Burmese Tea Leaf Salad or Lahpet Thoke (pronounced “la-pay toe”) or tea-leaf salad, is considered by many to be the Burmese national dish.
is an eclectic mix of flavors and textures, including soft, fermented tea leaves, crisp nuts and other crunchy mix-ins … beans, sesame seeds, fried garlic and, if desired, dried shrimp and chopped tomato.
Lahpet “green tea” and thoke “salad”
It’s meant to be served with all the ingredients in separate piles so that guests can pick out a combination to their own preference each time they grab a handful.
Today the salad is typically served as a final course at the end of a meal, historically lahpet was an ancient symbolic peace offering that was exchanged and consumed after settling a dispute between warring kingdoms.
Lahpet is so important to the culture that when tea leaves are harvested, the best of the crop is set aside for fermenting, while the rest is dried and processed for drinking tea.
The freshly harvested tea leaves are briefly steamed, then packed into bamboo vats and set in pits, pressed by heavy weights to encourage fermentation.
If you do not have access to fresh tea leaves, dried green tea leaves, Yerba Maté or any edible wild bush leaves (lemon myrtle or dried and crushed mulberry leaves) make a perfectly acceptable substitute.
Fermenting tea leaves
Pour 4 cups of hot water over ¾ cup organic, green tea leaves, stir, and let soak until the leaves have expanded and are quite soft, about 10 minutes.
Then drain, pick through the leaves, and discard any tough bits.
Squeeze out any remaining liquid from the tea leaves as thoroughly as possible.
Next place the tea leaves in lukewarm water and mash with hands a little.
Drain and squeeze out extra liquid.
Repeat and rinse once more
Add cold water and let stand overnight.
Drain and squeeze thoroughly to remove excess water. Discard any remaining tough bits.
Chop the leaves finely and mix together with about 1 cup finely chopped kale, 1 loosely packed cup mixed chopped parsley and shallot greens, 2 tablespoons finely chopped ginger, 1 tablespoon of garlic paste, a generous pinch of salt, and the juice of 1 lime.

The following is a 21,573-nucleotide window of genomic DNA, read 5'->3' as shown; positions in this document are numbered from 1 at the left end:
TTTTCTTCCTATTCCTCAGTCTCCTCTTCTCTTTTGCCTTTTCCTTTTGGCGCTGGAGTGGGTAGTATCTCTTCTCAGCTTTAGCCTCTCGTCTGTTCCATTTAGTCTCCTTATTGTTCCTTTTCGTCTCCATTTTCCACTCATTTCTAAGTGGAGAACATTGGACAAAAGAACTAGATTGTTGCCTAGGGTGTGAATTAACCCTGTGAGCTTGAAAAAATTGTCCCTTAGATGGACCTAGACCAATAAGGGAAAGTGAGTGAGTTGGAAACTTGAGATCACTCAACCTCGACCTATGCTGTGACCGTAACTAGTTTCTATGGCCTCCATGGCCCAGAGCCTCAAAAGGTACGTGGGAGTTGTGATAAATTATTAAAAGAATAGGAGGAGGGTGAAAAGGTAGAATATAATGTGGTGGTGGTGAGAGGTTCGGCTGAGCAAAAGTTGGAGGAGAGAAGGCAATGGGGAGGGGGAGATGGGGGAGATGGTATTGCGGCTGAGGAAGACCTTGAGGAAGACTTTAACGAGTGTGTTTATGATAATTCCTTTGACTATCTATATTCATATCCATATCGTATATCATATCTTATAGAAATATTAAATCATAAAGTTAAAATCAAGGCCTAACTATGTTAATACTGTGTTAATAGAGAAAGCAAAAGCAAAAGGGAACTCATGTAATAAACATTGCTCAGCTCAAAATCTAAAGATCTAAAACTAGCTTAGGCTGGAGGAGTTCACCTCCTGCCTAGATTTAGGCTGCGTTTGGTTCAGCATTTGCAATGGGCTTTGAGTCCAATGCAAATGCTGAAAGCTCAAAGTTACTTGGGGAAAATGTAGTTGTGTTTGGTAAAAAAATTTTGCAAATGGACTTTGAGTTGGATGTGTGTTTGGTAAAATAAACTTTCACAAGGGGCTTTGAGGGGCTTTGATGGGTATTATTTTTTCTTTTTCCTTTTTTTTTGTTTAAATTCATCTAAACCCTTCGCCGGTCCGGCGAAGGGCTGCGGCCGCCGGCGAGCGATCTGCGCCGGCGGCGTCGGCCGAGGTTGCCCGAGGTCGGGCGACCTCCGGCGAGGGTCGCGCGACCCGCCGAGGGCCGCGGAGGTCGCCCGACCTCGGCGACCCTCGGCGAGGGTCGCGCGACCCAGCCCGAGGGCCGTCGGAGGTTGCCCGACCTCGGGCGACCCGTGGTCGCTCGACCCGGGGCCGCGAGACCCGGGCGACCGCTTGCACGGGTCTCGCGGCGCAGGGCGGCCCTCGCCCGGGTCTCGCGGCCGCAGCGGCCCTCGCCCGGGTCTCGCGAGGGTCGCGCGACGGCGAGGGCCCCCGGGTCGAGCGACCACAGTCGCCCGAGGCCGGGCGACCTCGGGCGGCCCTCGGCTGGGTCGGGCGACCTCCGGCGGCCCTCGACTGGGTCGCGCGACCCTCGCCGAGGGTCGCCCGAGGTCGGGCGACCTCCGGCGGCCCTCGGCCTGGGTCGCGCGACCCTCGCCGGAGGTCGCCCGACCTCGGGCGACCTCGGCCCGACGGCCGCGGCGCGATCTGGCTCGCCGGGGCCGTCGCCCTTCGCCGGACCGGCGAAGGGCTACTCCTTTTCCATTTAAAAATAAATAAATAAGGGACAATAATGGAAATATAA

For an extra kick include two minced green chilies. Cover the dish tightly and allow to ferment, untouched, for two days in a dark, cool space.
After two days, place the container in the refrigerator. It’s ready to serve!
Serving the salad
Place the leaves in a neat pile in the center of other crunchy mix-ins.
Chop lettuce or seasonal greens and place in an even layer on the bottom of a large plate.
Add a large scoop of the fermented tea leaves to the centre of the plate.
Place small piles of ingredients on top of the lettuce. Add chopped tomatoes, lemon wedges and a handful of pea shoots or micro greens. Add a mixture of crunchy, savoury bits like chick peas, sesame seeds, and moong dal.
The finishing touch is fried garlic / use the brine from fermented garlic
Fry garlic-12 cloves garlic, minced (Yes, 12.) In a small pan, heat 2 tablespoons oil and chopped garlic on medium heat. DO NOT preheat the oil. The garlic burns easily, so be careful with your technique. Remove the garlic from the pan just as it starts to turn golden brown and drain on a paper towel. If the garlic tastes bitter, it’s burned. Squeeze lemon over the salad and toss tableside for guests.
Toss the fermented tea leaves with the garlic oil, a few splashes of fermented fish sauce (optional), and fresh squeezed lemon/ lime juice to give an extra sour note.
Or, serve the salad unmixed, arranging small piles of all the ingredients on a platter.